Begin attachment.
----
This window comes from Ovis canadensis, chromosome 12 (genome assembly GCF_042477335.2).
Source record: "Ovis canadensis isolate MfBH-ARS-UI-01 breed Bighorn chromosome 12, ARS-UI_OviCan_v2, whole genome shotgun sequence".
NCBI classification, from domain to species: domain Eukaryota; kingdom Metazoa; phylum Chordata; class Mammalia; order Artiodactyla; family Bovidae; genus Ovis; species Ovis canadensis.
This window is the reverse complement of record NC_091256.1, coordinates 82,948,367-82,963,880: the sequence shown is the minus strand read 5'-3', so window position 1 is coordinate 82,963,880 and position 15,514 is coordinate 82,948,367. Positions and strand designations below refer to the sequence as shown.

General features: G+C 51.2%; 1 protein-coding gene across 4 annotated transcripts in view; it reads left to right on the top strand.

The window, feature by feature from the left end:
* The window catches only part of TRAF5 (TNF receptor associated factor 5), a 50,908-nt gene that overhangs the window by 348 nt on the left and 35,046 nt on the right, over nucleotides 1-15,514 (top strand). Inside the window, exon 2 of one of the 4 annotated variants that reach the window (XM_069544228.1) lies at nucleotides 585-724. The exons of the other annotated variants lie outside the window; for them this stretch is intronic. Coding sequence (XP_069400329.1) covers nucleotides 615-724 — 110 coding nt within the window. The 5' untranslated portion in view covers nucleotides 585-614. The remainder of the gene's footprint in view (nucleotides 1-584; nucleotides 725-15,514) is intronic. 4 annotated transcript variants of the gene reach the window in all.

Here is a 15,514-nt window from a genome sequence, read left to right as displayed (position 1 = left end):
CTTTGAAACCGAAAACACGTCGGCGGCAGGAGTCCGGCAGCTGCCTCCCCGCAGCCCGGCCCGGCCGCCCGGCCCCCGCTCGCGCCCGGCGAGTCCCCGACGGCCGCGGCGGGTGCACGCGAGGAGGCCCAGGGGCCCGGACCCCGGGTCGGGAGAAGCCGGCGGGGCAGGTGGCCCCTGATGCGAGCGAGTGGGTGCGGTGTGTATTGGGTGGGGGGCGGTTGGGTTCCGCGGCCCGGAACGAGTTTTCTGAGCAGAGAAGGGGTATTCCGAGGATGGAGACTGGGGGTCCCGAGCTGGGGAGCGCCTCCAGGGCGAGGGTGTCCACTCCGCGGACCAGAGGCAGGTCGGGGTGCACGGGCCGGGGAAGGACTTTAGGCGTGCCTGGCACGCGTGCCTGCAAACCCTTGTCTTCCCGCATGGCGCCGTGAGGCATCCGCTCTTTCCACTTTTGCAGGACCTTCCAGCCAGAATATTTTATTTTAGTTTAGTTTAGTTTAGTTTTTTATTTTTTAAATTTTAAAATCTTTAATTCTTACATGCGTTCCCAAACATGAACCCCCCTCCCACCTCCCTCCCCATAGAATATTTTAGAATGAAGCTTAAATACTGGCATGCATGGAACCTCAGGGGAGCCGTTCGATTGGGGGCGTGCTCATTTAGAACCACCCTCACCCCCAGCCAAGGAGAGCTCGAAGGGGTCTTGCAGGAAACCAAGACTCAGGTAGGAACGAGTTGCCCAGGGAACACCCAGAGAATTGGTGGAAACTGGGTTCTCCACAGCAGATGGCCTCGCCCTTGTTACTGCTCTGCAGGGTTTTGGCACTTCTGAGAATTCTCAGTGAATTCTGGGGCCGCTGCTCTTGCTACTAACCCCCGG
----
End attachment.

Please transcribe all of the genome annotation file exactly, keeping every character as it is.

This window comes from Ovis canadensis, chromosome 12 (genome assembly GCF_042477335.2).
Source record: "Ovis canadensis isolate MfBH-ARS-UI-01 breed Bighorn chromosome 12, ARS-UI_OviCan_v2, whole genome shotgun sequence".
NCBI classification, from domain to species: domain Eukaryota; kingdom Metazoa; phylum Chordata; class Mammalia; order Artiodactyla; family Bovidae; genus Ovis; species Ovis canadensis.
This window is the reverse complement of record NC_091256.1, coordinates 82,948,367-82,963,880: the sequence shown is the minus strand read 5'-3', so window position 1 is coordinate 82,963,880 and position 15,514 is coordinate 82,948,367. Positions and strand designations below refer to the sequence as shown.

General features: G+C 51.2%; 1 protein-coding gene across 4 annotated transcripts in view; it reads left to right on the top strand.

The window, feature by feature from the left end:
* The window catches only part of TRAF5 (TNF receptor associated factor 5), a 50,908-nt gene that overhangs the window by 348 nt on the left and 35,046 nt on the right, over nucleotides 1-15,514 (top strand). Inside the window, exon 2 of one of the 4 annotated variants that reach the window (XM_069544228.1) lies at nucleotides 585-724. The exons of the other annotated variants lie outside the window; for them this stretch is intronic. Coding sequence (XP_069400329.1) covers nucleotides 615-724 — 110 coding nt within the window. The 5' untranslated portion in view covers nucleotides 585-614. The remainder of the gene's footprint in view (nucleotides 1-584; nucleotides 725-15,514) is intronic. 4 annotated transcript variants of the gene reach the window in all.

Here is a 15,514-nt window from a genome sequence, read left to right as displayed (position 1 = left end):
CTTTGAAACCGAAAACACGTCGGCGGCAGGAGTCCGGCAGCTGCCTCCCCGCAGCCCGGCCCGGCCGCCCGGCCCCCGCTCGCGCCCGGCGAGTCCCCGACGGCCGCGGCGGGTGCACGCGAGGAGGCCCAGGGGCCCGGACCCCGGGTCGGGAGAAGCCGGCGGGGCAGGTGGCCCCTGATGCGAGCGAGTGGGTGCGGTGTGTATTGGGTGGGGGGCGGTTGGGTTCCGCGGCCCGGAACGAGTTTTCTGAGCAGAGAAGGGGTATTCCGAGGATGGAGACTGGGGGTCCCGAGCTGGGGAGCGCCTCCAGGGCGAGGGTGTCCACTCCGCGGACCAGAGGCAGGTCGGGGTGCACGGGCCGGGGAAGGACTTTAGGCGTGCCTGGCACGCGTGCCTGCAAACCCTTGTCTTCCCGCATGGCGCCGTGAGGCATCCGCTCTTTCCACTTTTGCAGGACCTTCCAGCCAGAATATTTTATTTTAGTTTAGTTTAGTTTAGTTTTTTATTTTTTAAATTTTAAAATCTTTAATTCTTACATGCGTTCCCAAACATGAACCCCCCTCCCACCTCCCTCCCCATAGAATATTTTAGAATGAAGCTTAAATACTGGCATGCATGGAACCTCAGGGGAGCCGTTCGATTGGGGGCGTGCTCATTTAGAACCACCCTCACCCCCAGCCAAGGAGAGCTCGAAGGGGTCTTGCAGGAAACCAAGACTCAGGTAGGAACGAGTTGCCCAGGGAACACCCAGAGAATTGGTGGAAACTGGGTTCTCCACAGCAGATGGCCTCGCCCTTGTTACTGCTCTGCAGGGTTTTGGCACTTCTGAGAATTCTCAGTGAATTCTGGGGCCGCTGCTCTTGCTACTAACCCCCGG